Two years later there was an unpublicized but equally upsetting situation in Louisville during USF's victorious participation in the Blue Grass Festival. After a victory, the team's traditional celebration was to attend a movie, but Louisville would brook no racial mixing in its theaters, so Woolpert made dinner reservations for the team in a hotel dining room instead. "The kids went downstairs alone, and I was in my room," he said, "when the phone rang and one of the kids said, 'Coach, they won't let us in. No Negroes allowed.' I hit the roof. I called all over town that night and I finally got an assistant of Happy Chandler—he was governor there then. I chewed the guy up and down, and I told him I was going to write a letter to the NCAA telling them that the championships shouldn't be held in Louisville later that year because no one should dignify such bigotry by having a national competition there. We left the next day for Oklahoma City, and when I got there, I'd barely checked into my room when the phone rang. It was the manager of the arena in Louisville. 'Mr. Woolpert,' he said, 'won't you reconsider that letter? We're having a meeting of all restaurant, theater and hotel managers, and I think we can settle this thing.' I withheld the letter, and the town was opened up for the tournament. Of course, they went right back to the old ways as soon as it was over."
No one who saw Phil Woolpert's great USF teams can ever forget their cool mastery of fundamentals, along with an almost mystical ability to apply the kind of pressure that forced opponents to switch from their natural style and fall, fumbling, into the methodical, control game that San Francisco played best. Surprisingly enough in the light of the high-intensity, coast-to-coast recruiting of those days, nearly all of Woolpert's top men were products of the San Francisco area. Beyond that, as Jim Needles recalled, "Phil wouldn't take a kid unless he was positive—absolutely certain—that the boy could make it through college and would be able to make a success of something other than sports as a career."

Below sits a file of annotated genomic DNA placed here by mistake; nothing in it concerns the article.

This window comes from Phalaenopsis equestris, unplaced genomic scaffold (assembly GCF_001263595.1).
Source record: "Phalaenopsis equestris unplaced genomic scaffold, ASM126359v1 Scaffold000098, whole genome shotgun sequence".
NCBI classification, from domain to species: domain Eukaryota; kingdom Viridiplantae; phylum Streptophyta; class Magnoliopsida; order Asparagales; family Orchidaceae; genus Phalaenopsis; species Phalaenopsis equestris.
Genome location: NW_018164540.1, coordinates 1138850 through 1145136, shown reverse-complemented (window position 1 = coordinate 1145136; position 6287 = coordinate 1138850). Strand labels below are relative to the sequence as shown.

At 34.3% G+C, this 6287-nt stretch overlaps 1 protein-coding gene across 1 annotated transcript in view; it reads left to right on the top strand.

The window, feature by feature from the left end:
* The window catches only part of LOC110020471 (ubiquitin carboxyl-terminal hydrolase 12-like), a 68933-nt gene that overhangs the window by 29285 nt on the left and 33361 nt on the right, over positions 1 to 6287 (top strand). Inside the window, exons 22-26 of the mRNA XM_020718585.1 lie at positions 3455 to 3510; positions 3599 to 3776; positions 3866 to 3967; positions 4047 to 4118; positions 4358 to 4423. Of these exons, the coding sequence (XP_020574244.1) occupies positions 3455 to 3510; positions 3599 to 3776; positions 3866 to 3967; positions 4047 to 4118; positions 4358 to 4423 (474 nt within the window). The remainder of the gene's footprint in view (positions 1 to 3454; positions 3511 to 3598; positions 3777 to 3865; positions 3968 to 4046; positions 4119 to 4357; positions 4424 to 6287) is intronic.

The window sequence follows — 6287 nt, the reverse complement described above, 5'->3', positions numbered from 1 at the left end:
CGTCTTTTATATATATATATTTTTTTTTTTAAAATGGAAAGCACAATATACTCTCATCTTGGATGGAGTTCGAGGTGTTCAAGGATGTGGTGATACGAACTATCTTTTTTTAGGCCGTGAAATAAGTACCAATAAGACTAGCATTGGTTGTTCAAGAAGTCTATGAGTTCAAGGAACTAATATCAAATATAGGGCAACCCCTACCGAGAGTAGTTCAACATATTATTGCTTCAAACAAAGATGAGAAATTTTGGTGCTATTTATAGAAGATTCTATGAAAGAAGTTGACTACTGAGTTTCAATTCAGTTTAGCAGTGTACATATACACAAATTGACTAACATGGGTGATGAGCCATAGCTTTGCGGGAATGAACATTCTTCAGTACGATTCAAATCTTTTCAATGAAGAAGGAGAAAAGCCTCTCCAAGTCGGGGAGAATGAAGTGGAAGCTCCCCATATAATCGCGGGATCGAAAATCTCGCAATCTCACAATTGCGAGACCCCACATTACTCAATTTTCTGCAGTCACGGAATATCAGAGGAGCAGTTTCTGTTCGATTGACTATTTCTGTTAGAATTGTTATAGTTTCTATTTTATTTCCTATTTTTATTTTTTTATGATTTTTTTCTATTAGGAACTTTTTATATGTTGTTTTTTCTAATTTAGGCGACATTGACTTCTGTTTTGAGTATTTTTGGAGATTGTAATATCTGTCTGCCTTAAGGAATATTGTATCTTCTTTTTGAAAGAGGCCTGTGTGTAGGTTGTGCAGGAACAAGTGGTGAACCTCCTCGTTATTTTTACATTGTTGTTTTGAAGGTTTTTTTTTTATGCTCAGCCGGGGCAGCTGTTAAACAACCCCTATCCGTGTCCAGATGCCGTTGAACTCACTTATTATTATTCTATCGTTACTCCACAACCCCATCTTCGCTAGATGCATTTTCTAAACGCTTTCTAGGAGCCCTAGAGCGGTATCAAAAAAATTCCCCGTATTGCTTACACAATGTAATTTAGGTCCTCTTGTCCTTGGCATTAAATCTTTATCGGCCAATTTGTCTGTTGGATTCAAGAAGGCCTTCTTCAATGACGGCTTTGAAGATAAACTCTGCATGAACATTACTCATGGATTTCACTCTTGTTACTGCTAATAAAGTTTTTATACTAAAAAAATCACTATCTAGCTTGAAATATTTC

Despite the cool and mathematical technique of Woolpert's game, his teams' 60-game string had some bizarre and hair-raising emotional moments. Take, for example, the night in Corvallis, Ore. when USF was playing Utah. The team had won 33 in a row but, at the half, Russell suddenly complained of chest pains. Not having his own team doctor along, Woolpert summoned a physician who—coincidentally—was a fan of the Oregon State team, which—also coincidentally—was to play USF the next night, if USF beat Utah. The OSU doctor's diagnosis was uncertain, but he suggested that Russell might have pneumonia and recommended that he play no more that night against Utah.
Faithfully, Woolpert kept Russell on the bench in the second half, although USF was clearly in trouble and Bill was insisting that he felt fine. Soon an ardent USF supporter turned up behind the bench and demanded to know why Woolpert was holding Russell out of the game. "In all honesty, the guy was pretty drunk when he asked me," said Woolpert. "And when I told him what happened, he began to rave that we should have a USF-oriented doctor look at Bill, that we shouldn't trust any Oregon State guy's opinion—even if he had taken the Hippocratic oath. This guy knew of a San Francisco doctor in the crowd and said he should look at Bill. I thought the doctor he was talking about was a Ph. D., not an M.D., because I'd once had one hell of a cocktail party conversation with him about free will or something. Anyway, it turned out that he was an M.D. and he did reexamine Bill, and he said that he was all right, maybe just a case of overexertion in the first half." Woolpert let Russell return to the Utah game, USF won going away that night and, Oregon State medicine notwithstanding, the team beat OSU 57-56 the next night.